As a retired geophysicist and former academic, Gerry has always maintained a library well-stocked with books from his technical field. As his interests expanded into palaeontology, art, and antiques, so too did his book collection. And in the six years since his retirement, he has branched out from merely collecting books to becoming a book dealer and in the process has become something of an expert in identifying rare and valuable books.
Prior to the annual book sale at the Triwood Arena, Gerry Morgan scours the dozens of boxes of potentially valuable books that have been set aside by the other volunteer book sorters, and he separates those elusive and often innocuous-looking rare books from the regular offerings. Some of the rare finds are unmistakable, such as the 18-volume leather-bound Canadian history set, circa 1910, which was donated last year. Because of the value of those books, estimated to be between $1500 and $2000, Gerry recommended that a reserve price of $1200 be placed on the bidding for that set.
One of Gerry’s favourite discoveries was a first edition series of books written by Winston Churchill. Aside from the monetary value of this particular set of books, what he found particularly compelling was the historical significance of the inscription he discovered on the fly leaf of each volume. “The person who had originally bought these books in the 1940’s or maybe early 1950’s had written on the title page of each book ‘I purchased this book on the very first day that this book was published and appeared in bookshops in England.’ I thought that was historically interesting,” Gerry recounts.
Even amongst the rare books being sold at the CBC/Calgary Reads book sale, there are real bargains to be found. Gerry estimates that all the collectible books are priced at one-half to two-thirds of the asking price at any antiquarian bookshop. “When people come to the sale, they expect a bargain,” he explains. “They don’t expect to pay bookstore prices. If I think a book would sell in an antiquarian bookshop in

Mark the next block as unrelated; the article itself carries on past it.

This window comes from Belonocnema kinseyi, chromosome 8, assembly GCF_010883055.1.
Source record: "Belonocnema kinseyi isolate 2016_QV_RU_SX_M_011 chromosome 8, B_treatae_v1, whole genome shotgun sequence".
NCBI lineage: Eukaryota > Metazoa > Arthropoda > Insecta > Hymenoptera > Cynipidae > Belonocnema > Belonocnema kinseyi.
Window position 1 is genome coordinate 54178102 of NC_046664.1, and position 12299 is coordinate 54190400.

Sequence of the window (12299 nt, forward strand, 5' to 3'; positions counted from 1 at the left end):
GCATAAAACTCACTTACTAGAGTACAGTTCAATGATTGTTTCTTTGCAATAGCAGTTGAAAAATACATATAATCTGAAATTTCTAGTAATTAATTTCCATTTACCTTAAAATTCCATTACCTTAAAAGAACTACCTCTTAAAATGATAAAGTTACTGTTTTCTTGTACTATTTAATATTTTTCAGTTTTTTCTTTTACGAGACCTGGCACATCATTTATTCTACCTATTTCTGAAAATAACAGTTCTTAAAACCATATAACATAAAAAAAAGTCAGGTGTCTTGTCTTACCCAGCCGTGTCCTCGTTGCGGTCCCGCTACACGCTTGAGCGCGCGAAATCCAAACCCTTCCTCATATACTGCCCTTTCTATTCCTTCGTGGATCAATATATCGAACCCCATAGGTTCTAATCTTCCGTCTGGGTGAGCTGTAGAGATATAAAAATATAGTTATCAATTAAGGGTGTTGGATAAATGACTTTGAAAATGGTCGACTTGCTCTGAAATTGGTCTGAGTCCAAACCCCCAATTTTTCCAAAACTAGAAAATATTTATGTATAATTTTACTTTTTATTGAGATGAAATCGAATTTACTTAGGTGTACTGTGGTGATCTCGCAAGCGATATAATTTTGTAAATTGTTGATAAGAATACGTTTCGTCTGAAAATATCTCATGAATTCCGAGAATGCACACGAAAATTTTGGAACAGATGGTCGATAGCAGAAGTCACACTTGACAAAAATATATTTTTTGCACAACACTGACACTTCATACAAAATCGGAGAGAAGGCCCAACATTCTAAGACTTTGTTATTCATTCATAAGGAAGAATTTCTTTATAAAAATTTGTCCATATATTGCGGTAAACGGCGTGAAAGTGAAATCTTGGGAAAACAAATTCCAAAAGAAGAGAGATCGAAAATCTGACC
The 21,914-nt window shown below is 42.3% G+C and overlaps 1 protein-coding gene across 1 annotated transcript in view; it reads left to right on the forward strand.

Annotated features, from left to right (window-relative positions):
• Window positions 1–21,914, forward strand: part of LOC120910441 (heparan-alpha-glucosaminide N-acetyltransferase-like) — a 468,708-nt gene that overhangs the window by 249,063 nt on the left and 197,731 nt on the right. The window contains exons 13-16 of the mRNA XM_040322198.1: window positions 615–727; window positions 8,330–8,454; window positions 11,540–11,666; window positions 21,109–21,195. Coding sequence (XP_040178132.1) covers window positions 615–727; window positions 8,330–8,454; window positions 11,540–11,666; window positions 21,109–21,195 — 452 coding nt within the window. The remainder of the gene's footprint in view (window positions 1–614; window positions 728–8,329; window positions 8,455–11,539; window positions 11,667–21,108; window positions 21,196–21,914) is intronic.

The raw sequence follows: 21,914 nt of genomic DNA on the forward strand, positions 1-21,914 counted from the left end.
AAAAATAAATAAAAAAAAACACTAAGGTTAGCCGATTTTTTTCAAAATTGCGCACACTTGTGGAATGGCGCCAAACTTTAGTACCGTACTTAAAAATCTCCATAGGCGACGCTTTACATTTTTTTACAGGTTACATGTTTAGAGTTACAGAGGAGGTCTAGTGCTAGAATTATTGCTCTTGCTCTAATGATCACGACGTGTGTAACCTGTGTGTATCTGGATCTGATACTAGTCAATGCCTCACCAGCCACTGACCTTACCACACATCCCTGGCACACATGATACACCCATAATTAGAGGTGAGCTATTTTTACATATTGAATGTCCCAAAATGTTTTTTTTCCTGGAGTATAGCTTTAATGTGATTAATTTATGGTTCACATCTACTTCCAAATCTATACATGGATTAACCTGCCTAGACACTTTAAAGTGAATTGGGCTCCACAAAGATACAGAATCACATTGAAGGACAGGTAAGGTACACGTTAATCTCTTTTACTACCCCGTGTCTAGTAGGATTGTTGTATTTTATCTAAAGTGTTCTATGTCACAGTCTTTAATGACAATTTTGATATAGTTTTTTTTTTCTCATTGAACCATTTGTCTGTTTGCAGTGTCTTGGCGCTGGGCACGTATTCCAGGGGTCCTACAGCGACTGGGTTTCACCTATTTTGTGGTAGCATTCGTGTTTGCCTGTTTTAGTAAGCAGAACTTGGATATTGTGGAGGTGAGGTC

Bargain seekers and rare book aficionados alike will be heartened to hear that not all the valuable books uncrated make it onto the specially priced or auction tables. Many books worth $50 or more are left on the regular tables, priced at $2. Much of this is due to the time and space crunch facing Gerry and the other volunteer book sorters. “There is not a lot of time between when all the books are put on the table and when the sale opens to the public,” he explains, “but I go through the tables and I find dozens of books that the sorters haven’t picked out, which should be marked rare and valuable. I go through as many tables as I can, but I can’t look through the boxes underneath the tables, which are still packed.”
Other times, though, the oversight is deliberate, an incentive to those who enjoy the thrill of the hunt. “Half the fun is looking at the regular tables and finding books for $2 that should be $30,” Gerry maintains. “There are always a few valuable books left out on the general tables. Some of those are worth $40 or $50. I hope I don’t leave too many, but I leave enough to make people want to come back the next year.”
So do come to the 8th Annual CBC/Calgary Reads book sale, to be held April 30 (4-9pm) and May 1 - 2 (9am-4pm) at the Triwood Arena. You never know what treasures you may unearth while helping to raise the funds needed to assist a child in learning to read. You can also help by donating your quality used books by dropping them off at the CBC from April 12-26 or at any RBC branch in
For further information about Calgary Reads or about volunteer opportunities, please visit www.calgaryreads.com or call 403.777.8254.
Tuesday, April 20, 2010
The first time I used one of the new machines that don't take coins, only credit cards, I ended up paying $27.00 to park for less than 10 minutes.
Sunday, April 18, 2010
Okay, it's a pretty sturdy and secure limb, in the face of other recent news, but I am still giving myself kudos for having figured it out early. I know for a fact the Sled organizers snared a couple of big names when they were in Chicago a few months ago, and hey, doesn't Iggy Pop still live in Chicago?
I really need to buy my Sled tickets pretty damn soon if I don't want to miss out on the chance to hobnob with Mr Osterberg.
Do you know who I really wish would come to town though?
Friday, April 16, 2010
There's a lot to love about Kick-Ass, the latest in a long list of comic book adaptions, which opens in theatres tonight. At the basis is the sweet nerdy kid in high school story, which melds nicely with the colourful hyper-violence of the comic book genre, and which is all swept along on a wave of Kill Bill-esque female revenge tale.
Aaron Johnson plays Dave Lizewski, an entirely average high school comic book nerd, whose only power is the ability to be invisible to girls. He and his friends lurk in the background of the teen dramas that are played out daily in school and on the streets, but eventually, tired of being victimized and witnessing others being victimized by thugs, Dave feels the need to assert his sense of morality. So he orders a scuba suit on-line and begins his transformation into the super hero, Kick-Ass.